There were displays of “Orioles Magic” as we walked to and from the stadium. They were of course more after the game, including many who wanted to go out of their way to throw high fives or start a “Seven Nation Army” chant back up.

“Orioles Magic” was everywhere. The passion was real.

The passion was real again Saturday, but I wasn’t necessary as close to the action for it. I had to attend an ex’s wedding in Pikesville Saturday night and watched the better part of the game from my couch.

I’ll admit, it didn’t give me quite as good of a view of Matt Tuiasosopo’s shoulder as home plate umpire Hunter Wendelstedt did when Jason Hammel plunked it. My view also included a MASN broadcast where Mike Bordick wasted no time in letting me know the pitch was a slider and barely more than 80 miles an hour. Obviously no pitcher could ever purposefully hit a batter with such a pitch.

Obviously.

I took to Twitter to say the following…

It lead to a 30 minute back and forth that included legitimately ANGRY responses from 20-30 Orioles fans absolutely bullish about how disastrous of a decision Wendelstedt had made to toss Hammel without a warning.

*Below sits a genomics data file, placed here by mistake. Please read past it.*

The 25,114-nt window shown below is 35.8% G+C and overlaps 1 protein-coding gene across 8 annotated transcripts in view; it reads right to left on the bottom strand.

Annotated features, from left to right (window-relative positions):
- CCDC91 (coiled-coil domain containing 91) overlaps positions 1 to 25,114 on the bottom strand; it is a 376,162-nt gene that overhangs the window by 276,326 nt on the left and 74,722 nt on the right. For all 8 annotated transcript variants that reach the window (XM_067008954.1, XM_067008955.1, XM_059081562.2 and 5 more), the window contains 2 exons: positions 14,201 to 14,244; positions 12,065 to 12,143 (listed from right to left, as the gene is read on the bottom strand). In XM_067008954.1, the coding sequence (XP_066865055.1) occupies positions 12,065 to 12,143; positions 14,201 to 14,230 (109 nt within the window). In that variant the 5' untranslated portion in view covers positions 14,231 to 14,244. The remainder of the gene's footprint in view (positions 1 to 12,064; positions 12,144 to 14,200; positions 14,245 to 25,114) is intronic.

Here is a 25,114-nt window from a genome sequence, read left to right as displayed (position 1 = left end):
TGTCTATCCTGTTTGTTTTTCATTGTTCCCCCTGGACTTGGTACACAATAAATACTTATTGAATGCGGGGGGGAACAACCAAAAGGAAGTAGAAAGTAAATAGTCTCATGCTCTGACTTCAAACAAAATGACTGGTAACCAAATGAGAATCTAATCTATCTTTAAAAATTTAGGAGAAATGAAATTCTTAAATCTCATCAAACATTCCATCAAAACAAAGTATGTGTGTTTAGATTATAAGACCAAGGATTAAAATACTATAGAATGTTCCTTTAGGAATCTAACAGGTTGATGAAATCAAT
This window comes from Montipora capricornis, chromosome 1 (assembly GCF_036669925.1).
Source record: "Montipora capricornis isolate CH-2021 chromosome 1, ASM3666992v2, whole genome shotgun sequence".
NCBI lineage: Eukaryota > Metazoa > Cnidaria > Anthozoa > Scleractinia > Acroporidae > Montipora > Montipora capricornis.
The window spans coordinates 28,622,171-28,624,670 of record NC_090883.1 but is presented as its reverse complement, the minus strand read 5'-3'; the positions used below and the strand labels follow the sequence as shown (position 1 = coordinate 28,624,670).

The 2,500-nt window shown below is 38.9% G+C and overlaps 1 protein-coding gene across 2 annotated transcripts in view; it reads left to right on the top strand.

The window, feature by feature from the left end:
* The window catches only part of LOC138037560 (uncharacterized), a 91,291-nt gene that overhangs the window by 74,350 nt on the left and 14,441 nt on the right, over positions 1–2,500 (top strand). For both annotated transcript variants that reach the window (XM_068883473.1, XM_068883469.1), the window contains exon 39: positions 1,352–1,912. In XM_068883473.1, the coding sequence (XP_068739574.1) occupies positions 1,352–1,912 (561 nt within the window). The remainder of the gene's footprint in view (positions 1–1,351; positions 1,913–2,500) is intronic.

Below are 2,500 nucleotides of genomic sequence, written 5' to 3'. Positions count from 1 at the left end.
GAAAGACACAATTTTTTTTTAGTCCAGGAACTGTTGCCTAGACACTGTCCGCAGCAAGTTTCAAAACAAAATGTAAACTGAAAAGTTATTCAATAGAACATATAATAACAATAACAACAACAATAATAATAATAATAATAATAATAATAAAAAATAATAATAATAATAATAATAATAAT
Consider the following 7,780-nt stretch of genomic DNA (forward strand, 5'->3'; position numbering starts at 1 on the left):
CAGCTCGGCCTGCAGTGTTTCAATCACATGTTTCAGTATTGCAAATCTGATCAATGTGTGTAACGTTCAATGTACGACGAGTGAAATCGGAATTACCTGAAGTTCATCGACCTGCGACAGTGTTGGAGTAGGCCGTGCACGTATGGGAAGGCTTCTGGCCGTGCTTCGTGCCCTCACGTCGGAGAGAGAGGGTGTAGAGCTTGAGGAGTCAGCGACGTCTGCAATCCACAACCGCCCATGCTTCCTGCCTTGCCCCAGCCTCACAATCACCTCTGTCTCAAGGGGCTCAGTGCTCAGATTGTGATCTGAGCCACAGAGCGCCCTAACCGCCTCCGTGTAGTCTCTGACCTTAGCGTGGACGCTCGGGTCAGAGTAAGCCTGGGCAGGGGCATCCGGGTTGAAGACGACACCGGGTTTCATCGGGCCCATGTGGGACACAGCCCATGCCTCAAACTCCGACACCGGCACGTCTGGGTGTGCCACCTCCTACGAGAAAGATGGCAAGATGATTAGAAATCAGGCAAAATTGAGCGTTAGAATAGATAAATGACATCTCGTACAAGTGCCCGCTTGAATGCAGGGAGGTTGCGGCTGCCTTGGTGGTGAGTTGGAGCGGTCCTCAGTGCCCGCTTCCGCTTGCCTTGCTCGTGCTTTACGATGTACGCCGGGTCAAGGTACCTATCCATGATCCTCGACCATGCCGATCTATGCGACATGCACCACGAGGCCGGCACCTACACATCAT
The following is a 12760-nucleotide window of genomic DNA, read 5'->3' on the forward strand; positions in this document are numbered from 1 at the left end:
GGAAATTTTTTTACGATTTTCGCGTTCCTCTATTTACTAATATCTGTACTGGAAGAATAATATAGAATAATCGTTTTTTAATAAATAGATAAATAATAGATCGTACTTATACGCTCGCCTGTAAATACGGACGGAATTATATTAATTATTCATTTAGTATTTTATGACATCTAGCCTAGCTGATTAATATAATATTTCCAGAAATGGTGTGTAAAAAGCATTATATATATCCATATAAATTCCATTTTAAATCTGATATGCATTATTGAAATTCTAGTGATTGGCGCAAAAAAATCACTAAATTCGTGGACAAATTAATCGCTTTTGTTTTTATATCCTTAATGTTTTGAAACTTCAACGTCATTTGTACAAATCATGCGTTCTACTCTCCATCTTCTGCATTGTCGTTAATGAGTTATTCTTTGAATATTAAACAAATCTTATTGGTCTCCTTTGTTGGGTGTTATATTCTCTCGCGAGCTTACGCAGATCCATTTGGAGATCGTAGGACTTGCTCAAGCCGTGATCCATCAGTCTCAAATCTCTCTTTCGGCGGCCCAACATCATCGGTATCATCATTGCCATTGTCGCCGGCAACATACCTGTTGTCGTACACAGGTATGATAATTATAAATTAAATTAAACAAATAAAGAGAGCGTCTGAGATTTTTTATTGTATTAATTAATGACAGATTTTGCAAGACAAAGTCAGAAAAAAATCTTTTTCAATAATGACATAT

Because apparently giving up three straight home runs suddenly needs to come with a warning.

Hendelstedt of course had every right to toss Hammel from the game. He didn’t have a radar gun available behind the plate, but even if he could tell the ball wasn’t thrown with Nolan Ryan heat, he had the right to decipher the pitch may well have been thrown with frustration.

Warnings come when an umpire fears retaliation. Ejects come when an umpire fears a pitcher throw a ball merely out of frustration.

Sometimes those decisions come with collateral damage. Hammel (and just about everyone connected to the organization) wanted to let you know after the game that there was no intent involved in the pitch. Of course, if you can remember the time a pitcher admitted intent after a game I’d love to have you forward it to me. (It’s glenn@wnst.net by the way.) (Edit from GC: I absolutely meant to say “admitted intent after a game and wasn’t suspended. I did not. It’s my fault and I apologize. Thanks to those of you who reminded me that Cole Hamels had indeed admitted intent after plunking Bryce Harper.)

Sadly, no umpire has the time to stop the game and conduct a full trial to determine intent on a pitch. I don’t necessarily think Jason Hammel intended to plunk Matt Tuiasosopo, but I don’t know for sure he didn’t, either.

Neither does anyone else, despite how many of you angrily Tweeted otherwise.

But I get it. It’s passion. It’s magical.

It’s way better than everyone getting together to ignore Eric DuBose’s most recent start together.

-G

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Sabathia, Chen meet Tuesday at OPACY in battle of unbeatens

Posted on 15 May 2012 by WNST Staff

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20 Years of Unintended OPACY Consequences